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The flyting of Blizzard and Grist

Occasionally, you’ll come across a piece of internet gold which hasn’t gone completely viral yet and is still unknown to a lot of people (although, with a million views, ‘unknown’ is all relative). A few days ago, I came across one such piece of gold that made me remember why the internet can be such a wonderful place (caution: contains incredibly strong language and taboo themes!).

The video in question is a rap performance between two guys known as Blizzard and Grist, with the central theme of the performance being a battle between the ‘teacher’ and the ‘student’ (Blizzard isn’t actually Grist’s student, but it’s so well done that you’d be forgiven for thinking so). What’s great about the piece, though, is that the two performers are British, rather than American. The rhymes and cultural references that get flung about are distinctly UK in orientation (I particularly like Blizzard evoking OFSTED towards the end of one of the rounds), and there’s a definite sense that they’re not trying to be American, even though rap battles are very much associated with American rap.

There’s lots and lots that can be said about the performance, from accent features to cultural tropes, from performances of masculinity to the use of taboo language (there’s a good commentary on the performance here if you don’t want to/can’t watch the video). But crazily enough, what Grist and Blizzard are doing is not new. Neither are any of the very similar concepts they draw inspiration from, including American rap battles, ‘clowning‘ or ‘playing the dozens. In fact, these can all be traced back to a historical ritual known as ‘flyting‘.

As the link points out, flyting is an exchange between two participants where the main idea is to insult your opponent in the most poetic, colourful, intelligent and sophisticated way possible. It’s not enough to just throw insults at one another, but these insults have to be carefully crafted and thought out. Flyting is an art form. Through flyting, the participants (usually male) were able to demonstrate their intellectual prowess, quick thinking, wit and humour, with the aim being to defeat the opponent through a series of biting insults. The benefit of this was that disagreements between people could be settled without violence, maintaining at least some semblance of social order. The person that was defeated was beaten only in spirit, rather than being killed or seriously injured as might happen with other kinds of contests. So flyting was an important tool in the history of society.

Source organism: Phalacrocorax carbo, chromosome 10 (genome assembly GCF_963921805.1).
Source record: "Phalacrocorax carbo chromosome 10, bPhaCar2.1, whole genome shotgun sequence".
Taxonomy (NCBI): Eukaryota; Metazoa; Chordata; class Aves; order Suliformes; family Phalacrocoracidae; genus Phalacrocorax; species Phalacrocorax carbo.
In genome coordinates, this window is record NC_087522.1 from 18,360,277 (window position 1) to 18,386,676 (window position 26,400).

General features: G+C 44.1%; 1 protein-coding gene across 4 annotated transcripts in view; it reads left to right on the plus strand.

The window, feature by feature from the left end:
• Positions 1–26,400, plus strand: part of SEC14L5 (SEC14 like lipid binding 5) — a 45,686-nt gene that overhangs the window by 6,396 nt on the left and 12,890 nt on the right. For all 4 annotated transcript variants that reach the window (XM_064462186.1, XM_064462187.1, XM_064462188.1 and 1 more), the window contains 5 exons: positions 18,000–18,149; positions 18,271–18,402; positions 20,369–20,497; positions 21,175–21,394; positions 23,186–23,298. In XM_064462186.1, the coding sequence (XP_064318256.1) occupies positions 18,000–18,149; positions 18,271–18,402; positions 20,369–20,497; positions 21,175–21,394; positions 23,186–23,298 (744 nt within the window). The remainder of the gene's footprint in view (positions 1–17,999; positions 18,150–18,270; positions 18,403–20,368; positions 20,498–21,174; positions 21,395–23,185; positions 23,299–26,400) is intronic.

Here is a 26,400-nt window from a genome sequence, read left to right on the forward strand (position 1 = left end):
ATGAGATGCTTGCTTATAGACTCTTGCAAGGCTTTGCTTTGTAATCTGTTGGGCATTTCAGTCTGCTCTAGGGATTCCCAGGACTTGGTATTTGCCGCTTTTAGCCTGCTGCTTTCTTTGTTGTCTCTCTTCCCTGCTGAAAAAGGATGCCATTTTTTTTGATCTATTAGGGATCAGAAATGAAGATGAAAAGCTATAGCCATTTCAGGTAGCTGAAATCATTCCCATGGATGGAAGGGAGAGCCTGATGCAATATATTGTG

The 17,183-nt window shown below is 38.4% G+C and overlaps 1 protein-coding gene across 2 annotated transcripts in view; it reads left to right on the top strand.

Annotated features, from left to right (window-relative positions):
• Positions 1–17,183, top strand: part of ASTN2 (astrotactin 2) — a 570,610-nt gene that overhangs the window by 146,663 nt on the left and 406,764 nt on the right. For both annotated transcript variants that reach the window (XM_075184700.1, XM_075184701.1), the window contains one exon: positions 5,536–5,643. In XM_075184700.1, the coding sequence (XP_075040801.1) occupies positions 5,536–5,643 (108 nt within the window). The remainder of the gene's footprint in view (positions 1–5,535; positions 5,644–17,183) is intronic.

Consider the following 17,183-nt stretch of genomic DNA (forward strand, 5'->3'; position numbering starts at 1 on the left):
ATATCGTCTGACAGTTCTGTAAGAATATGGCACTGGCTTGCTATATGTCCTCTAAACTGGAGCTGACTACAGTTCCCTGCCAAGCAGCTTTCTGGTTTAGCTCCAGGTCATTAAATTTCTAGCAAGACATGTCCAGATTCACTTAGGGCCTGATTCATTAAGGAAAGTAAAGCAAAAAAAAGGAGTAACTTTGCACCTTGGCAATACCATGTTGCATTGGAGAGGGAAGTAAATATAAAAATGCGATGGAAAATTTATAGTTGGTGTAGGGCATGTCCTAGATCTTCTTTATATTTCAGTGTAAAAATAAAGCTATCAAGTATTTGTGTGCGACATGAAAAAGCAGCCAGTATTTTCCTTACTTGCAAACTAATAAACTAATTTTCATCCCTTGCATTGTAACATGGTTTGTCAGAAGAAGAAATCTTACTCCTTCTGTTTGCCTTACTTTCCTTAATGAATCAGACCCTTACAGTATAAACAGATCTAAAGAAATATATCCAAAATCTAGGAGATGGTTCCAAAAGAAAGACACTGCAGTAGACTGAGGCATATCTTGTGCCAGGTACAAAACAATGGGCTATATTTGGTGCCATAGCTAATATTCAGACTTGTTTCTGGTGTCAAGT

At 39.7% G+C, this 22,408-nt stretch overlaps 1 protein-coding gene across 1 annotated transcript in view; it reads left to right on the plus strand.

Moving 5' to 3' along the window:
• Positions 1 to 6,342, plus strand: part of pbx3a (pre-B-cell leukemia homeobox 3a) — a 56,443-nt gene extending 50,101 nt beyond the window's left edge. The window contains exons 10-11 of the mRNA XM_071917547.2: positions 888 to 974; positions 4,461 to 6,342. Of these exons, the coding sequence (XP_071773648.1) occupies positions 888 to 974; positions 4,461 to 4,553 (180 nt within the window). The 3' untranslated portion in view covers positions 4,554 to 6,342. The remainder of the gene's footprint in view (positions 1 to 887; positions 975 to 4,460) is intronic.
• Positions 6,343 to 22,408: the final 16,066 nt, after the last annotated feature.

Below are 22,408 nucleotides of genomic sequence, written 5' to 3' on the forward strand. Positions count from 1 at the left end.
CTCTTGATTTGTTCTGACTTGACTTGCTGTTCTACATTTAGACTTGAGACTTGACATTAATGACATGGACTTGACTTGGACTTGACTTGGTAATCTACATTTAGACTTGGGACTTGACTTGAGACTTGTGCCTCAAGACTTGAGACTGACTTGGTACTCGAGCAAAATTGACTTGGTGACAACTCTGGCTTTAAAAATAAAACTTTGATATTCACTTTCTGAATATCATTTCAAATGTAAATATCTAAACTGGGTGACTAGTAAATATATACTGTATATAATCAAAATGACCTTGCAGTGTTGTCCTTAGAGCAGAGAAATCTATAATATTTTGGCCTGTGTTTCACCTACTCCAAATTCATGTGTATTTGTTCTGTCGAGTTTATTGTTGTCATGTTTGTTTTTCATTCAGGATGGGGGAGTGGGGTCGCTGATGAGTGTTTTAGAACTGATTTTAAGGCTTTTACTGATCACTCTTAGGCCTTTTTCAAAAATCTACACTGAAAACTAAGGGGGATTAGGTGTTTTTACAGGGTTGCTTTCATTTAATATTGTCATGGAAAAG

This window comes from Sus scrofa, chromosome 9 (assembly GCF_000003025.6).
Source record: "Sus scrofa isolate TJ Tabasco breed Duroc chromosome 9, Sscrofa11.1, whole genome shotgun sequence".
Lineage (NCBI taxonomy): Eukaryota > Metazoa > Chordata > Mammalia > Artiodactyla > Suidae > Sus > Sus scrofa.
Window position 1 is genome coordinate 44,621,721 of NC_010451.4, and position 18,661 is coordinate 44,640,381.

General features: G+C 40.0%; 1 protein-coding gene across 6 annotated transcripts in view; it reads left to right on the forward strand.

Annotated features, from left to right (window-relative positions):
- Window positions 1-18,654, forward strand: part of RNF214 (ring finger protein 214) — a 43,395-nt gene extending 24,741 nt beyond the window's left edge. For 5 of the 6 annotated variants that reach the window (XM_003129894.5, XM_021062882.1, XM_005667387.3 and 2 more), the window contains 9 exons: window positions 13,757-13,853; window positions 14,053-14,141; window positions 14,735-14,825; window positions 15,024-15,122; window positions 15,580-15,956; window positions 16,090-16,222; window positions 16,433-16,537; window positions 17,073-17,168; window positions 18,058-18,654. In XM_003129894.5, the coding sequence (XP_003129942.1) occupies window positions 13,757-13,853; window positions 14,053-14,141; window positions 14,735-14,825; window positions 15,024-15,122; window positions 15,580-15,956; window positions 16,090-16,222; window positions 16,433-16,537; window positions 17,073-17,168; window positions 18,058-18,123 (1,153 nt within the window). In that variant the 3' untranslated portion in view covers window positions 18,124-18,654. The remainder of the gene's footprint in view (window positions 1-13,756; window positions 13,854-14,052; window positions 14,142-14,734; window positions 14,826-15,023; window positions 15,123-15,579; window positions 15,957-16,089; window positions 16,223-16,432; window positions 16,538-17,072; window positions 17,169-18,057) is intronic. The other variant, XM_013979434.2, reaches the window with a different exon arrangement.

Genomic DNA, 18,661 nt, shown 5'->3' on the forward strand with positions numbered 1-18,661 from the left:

Perhaps one of the best known examples of the form is The Flyting of Dunbar and Kennedie, a brilliant poem written in Middle Scots by the Makar William Dunbar. The poem is basically a series of insults between Dunbar and Kennedie, based on an argument of ‘I’m better than you’. The poem itself is a  compilation of some of the most disgusting, taboo-riddled, poisonous insults ever found in literature. And it is wonderful. And hilarious. And clever. And inventive. And brilliant. But due to the fact that I’m not prepared to share with you some of the best insults in it (due to the fact that they are truly awful), you’ll have to read it yourself.

Essentially, the battle between Grist and Blizzard isn’t a million miles away from the battle between Dunbar and Kennedie. and it demonstrates just how resonant certain poetic forms are throughout the ages. That traditional poetic forms are reinterpreted and reformed with each new generation shows just how resilient good ideas are to the vagaries of time.

The Social Linguist

  1. February 13, 2012 at 10:41 pm

    I remember reading that in 1st or 2nd year of my UG studies – loved it! Also thought the rap battle was ace.

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